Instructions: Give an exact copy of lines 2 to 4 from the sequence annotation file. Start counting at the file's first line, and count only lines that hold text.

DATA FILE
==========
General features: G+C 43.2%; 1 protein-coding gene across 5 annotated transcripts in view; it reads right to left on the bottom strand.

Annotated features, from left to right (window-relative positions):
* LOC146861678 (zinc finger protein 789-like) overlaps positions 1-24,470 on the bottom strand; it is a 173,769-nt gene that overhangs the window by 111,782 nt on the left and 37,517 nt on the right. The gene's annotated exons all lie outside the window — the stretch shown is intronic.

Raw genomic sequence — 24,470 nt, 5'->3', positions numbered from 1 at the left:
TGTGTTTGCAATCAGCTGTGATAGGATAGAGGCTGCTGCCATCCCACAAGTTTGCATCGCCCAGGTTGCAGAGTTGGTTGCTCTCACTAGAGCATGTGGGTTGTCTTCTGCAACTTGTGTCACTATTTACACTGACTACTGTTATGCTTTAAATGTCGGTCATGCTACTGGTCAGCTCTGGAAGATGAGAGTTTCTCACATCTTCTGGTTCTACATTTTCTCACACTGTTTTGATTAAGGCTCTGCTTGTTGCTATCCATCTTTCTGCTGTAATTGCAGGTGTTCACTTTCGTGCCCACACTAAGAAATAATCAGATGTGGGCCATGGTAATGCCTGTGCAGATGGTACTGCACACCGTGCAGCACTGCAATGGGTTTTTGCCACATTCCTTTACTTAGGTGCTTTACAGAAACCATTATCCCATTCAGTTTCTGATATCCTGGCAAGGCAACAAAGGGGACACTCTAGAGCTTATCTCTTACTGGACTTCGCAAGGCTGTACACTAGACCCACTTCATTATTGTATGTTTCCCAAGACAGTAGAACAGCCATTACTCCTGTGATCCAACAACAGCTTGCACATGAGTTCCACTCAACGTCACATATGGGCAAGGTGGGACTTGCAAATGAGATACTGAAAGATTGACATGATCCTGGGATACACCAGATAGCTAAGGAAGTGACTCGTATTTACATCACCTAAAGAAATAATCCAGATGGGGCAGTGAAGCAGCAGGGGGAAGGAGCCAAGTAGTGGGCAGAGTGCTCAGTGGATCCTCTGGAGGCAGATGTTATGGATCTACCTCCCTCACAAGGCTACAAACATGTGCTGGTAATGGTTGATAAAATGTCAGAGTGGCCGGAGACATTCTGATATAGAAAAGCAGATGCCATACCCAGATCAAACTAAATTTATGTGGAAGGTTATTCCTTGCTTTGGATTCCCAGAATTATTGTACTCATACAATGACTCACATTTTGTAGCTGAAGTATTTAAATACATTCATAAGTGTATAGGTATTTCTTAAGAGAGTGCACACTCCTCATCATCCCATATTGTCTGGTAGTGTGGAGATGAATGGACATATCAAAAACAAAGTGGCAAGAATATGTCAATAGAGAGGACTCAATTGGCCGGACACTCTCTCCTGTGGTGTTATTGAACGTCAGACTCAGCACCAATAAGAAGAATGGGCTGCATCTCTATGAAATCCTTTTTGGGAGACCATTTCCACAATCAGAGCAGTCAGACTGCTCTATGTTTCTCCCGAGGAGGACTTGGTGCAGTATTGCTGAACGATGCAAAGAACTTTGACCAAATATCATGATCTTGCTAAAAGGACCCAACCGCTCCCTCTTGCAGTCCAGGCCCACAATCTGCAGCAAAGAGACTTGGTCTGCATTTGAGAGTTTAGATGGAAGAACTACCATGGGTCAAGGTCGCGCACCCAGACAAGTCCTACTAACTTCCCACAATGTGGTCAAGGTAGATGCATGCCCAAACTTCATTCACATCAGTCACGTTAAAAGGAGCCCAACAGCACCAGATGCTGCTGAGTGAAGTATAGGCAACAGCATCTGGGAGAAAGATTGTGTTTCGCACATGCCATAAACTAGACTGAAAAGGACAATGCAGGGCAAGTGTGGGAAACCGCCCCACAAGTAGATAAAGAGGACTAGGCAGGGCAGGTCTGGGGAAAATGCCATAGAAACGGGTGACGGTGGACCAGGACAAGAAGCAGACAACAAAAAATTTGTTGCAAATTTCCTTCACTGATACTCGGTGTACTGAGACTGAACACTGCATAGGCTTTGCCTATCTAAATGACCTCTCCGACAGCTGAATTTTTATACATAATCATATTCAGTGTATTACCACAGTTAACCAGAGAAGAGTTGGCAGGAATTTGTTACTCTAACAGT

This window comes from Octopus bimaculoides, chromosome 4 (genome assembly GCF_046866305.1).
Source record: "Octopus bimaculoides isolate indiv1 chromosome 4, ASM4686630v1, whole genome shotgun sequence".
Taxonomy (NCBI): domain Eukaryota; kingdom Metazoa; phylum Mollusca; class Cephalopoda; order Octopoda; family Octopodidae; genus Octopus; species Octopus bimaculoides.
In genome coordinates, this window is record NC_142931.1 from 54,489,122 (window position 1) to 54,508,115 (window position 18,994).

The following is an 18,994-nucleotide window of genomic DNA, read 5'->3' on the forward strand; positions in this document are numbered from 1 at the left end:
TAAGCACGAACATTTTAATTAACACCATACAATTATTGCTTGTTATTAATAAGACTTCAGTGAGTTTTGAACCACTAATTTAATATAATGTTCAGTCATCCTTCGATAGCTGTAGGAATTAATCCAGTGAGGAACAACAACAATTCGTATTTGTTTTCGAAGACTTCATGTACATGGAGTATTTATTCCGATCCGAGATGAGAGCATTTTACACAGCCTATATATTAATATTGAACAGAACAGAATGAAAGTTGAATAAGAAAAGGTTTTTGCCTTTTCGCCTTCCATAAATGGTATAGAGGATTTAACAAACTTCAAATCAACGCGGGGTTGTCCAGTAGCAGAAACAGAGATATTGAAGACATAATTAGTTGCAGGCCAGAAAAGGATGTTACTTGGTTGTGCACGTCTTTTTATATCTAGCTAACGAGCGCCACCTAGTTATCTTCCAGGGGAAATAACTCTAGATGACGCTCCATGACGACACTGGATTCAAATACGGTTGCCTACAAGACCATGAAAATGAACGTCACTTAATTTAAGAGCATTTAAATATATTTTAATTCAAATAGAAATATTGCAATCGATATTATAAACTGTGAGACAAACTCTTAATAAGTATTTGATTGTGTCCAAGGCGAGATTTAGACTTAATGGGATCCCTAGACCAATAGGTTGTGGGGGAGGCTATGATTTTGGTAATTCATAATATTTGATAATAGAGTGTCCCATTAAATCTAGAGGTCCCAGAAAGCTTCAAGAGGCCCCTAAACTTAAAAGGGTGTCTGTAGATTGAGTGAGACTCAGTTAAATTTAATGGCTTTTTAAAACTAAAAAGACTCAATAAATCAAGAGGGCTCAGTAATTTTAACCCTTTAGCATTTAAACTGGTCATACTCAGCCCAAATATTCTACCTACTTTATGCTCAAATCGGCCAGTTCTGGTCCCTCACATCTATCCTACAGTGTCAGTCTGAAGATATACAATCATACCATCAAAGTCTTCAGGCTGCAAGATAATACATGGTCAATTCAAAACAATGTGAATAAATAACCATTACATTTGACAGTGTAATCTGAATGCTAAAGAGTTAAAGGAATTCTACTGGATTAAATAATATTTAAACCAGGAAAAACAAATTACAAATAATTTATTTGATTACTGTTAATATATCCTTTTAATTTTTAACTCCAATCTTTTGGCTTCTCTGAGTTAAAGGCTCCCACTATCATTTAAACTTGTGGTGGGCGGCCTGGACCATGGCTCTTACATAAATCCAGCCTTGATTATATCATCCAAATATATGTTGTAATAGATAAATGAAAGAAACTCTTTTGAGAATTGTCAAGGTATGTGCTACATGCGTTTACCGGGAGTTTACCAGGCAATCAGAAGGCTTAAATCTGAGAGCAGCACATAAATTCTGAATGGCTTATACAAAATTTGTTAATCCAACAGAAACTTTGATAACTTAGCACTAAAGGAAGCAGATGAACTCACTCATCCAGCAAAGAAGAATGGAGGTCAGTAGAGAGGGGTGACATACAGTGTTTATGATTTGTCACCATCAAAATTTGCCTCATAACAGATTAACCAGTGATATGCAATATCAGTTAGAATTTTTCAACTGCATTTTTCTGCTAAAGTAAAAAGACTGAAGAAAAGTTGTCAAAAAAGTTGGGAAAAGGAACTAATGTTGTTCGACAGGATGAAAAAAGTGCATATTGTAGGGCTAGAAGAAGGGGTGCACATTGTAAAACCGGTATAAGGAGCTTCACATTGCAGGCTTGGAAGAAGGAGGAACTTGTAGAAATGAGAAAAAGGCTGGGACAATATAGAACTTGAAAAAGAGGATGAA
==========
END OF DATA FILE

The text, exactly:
Annotated features, from left to right (window-relative positions):
* LOC146861678 (zinc finger protein 789-like) overlaps positions 1-24,470 on the bottom strand; it is a 173,769-nt gene that overhangs the window by 111,782 nt on the left and 37,517 nt on the right. The gene's annotated exons all lie outside the window — the stretch shown is intronic.

Raw genomic sequence — 24,470 nt, 5'->3', positions numbered from 1 at the left: